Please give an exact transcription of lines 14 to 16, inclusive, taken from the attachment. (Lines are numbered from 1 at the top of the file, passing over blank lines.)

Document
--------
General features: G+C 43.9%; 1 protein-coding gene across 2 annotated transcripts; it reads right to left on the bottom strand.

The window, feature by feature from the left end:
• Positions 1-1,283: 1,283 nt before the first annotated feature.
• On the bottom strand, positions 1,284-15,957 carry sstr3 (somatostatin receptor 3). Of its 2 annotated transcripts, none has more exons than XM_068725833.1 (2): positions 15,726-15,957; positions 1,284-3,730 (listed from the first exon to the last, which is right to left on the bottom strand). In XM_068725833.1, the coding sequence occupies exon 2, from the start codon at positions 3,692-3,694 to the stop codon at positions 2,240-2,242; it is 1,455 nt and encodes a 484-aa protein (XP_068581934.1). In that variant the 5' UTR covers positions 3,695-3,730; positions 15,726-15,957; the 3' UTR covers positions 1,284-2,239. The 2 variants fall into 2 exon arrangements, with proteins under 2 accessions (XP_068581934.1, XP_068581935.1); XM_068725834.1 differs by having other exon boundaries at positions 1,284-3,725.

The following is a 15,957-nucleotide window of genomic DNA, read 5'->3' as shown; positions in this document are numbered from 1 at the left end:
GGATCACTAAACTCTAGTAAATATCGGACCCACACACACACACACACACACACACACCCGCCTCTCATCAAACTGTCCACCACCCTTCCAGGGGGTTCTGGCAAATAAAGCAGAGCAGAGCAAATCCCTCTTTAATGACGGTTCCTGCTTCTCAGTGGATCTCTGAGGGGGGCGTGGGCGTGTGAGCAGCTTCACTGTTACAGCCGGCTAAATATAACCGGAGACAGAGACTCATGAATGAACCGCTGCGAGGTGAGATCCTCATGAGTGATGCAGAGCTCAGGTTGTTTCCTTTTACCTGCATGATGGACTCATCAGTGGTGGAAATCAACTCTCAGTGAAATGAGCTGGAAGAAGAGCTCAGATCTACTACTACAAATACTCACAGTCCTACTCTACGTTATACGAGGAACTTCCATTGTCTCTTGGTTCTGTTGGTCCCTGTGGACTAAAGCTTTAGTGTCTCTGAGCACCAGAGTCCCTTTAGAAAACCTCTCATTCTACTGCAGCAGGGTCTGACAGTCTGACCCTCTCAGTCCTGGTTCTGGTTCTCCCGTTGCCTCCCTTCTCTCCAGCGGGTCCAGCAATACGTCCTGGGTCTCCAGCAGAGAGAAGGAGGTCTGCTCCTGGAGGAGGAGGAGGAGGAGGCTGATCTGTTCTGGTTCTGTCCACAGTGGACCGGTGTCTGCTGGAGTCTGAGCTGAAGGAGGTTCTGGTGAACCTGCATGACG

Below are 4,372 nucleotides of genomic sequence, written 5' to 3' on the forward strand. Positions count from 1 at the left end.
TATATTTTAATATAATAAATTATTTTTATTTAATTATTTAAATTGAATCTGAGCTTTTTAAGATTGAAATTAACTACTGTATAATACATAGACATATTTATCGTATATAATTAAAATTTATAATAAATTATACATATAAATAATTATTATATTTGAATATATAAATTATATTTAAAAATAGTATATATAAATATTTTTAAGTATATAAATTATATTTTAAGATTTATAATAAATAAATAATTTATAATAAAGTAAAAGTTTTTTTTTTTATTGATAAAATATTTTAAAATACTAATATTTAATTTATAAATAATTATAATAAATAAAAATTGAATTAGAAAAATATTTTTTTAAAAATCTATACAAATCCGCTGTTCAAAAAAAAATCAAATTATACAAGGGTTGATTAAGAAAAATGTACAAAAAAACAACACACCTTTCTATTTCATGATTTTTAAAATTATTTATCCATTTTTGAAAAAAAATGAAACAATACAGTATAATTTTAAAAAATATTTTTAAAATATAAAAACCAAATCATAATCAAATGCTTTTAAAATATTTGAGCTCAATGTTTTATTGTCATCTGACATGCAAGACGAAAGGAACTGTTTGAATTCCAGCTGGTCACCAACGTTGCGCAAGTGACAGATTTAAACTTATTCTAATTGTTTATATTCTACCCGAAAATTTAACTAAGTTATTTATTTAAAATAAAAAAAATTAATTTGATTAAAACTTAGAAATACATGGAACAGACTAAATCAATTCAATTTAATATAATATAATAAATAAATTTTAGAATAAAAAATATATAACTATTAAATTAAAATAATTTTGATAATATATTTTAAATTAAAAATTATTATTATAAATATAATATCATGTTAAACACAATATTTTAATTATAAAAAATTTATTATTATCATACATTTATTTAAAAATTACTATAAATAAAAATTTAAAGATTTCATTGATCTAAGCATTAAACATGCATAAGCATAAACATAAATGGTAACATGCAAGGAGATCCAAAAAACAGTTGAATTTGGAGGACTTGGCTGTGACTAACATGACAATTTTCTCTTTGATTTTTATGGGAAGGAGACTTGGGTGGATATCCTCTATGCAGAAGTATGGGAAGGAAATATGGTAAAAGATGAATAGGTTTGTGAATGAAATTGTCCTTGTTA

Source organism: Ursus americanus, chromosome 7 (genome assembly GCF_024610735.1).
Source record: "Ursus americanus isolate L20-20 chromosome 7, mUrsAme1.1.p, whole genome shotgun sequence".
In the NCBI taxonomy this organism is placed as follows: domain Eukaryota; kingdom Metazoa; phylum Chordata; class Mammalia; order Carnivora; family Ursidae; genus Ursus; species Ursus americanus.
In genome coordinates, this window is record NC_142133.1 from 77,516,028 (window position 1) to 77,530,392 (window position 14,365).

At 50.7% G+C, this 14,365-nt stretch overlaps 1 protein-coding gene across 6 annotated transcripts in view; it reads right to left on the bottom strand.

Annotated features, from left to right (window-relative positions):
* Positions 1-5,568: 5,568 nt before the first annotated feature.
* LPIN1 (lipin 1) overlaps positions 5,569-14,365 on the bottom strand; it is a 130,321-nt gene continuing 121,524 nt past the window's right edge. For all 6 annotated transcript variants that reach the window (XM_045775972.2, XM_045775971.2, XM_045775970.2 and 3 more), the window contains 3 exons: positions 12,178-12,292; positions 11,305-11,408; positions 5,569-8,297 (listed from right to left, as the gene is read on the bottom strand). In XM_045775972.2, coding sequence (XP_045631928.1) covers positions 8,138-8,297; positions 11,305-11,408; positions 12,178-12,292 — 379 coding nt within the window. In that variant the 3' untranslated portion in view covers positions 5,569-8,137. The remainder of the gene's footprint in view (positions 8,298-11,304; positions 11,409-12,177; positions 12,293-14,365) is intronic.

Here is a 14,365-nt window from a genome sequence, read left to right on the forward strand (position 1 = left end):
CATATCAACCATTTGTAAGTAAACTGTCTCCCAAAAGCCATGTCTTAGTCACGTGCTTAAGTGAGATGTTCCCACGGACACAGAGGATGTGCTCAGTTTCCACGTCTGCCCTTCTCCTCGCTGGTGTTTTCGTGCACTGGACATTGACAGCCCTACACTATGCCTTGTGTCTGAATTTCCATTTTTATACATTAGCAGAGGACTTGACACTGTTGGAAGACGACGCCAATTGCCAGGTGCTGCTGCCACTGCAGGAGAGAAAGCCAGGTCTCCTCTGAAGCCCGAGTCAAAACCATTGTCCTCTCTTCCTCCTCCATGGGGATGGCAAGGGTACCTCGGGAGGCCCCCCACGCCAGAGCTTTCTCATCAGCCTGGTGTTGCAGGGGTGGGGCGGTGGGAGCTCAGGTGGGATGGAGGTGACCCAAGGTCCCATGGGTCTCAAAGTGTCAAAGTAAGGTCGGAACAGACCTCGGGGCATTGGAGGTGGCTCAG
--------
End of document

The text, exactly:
Annotated features, from left to right (window-relative positions):
* Positions 1-5,568: 5,568 nt before the first annotated feature.
* LPIN1 (lipin 1) overlaps positions 5,569-14,365 on the bottom strand; it is a 130,321-nt gene continuing 121,524 nt past the window's right edge. For all 6 annotated transcript variants that reach the window (XM_045775972.2, XM_045775971.2, XM_045775970.2 and 3 more), the window contains 3 exons: positions 12,178-12,292; positions 11,305-11,408; positions 5,569-8,297 (listed from right to left, as the gene is read on the bottom strand). In XM_045775972.2, coding sequence (XP_045631928.1) covers positions 8,138-8,297; positions 11,305-11,408; positions 12,178-12,292 — 379 coding nt within the window. In that variant the 3' untranslated portion in view covers positions 5,569-8,137. The remainder of the gene's footprint in view (positions 8,298-11,304; positions 11,409-12,177; positions 12,293-14,365) is intronic.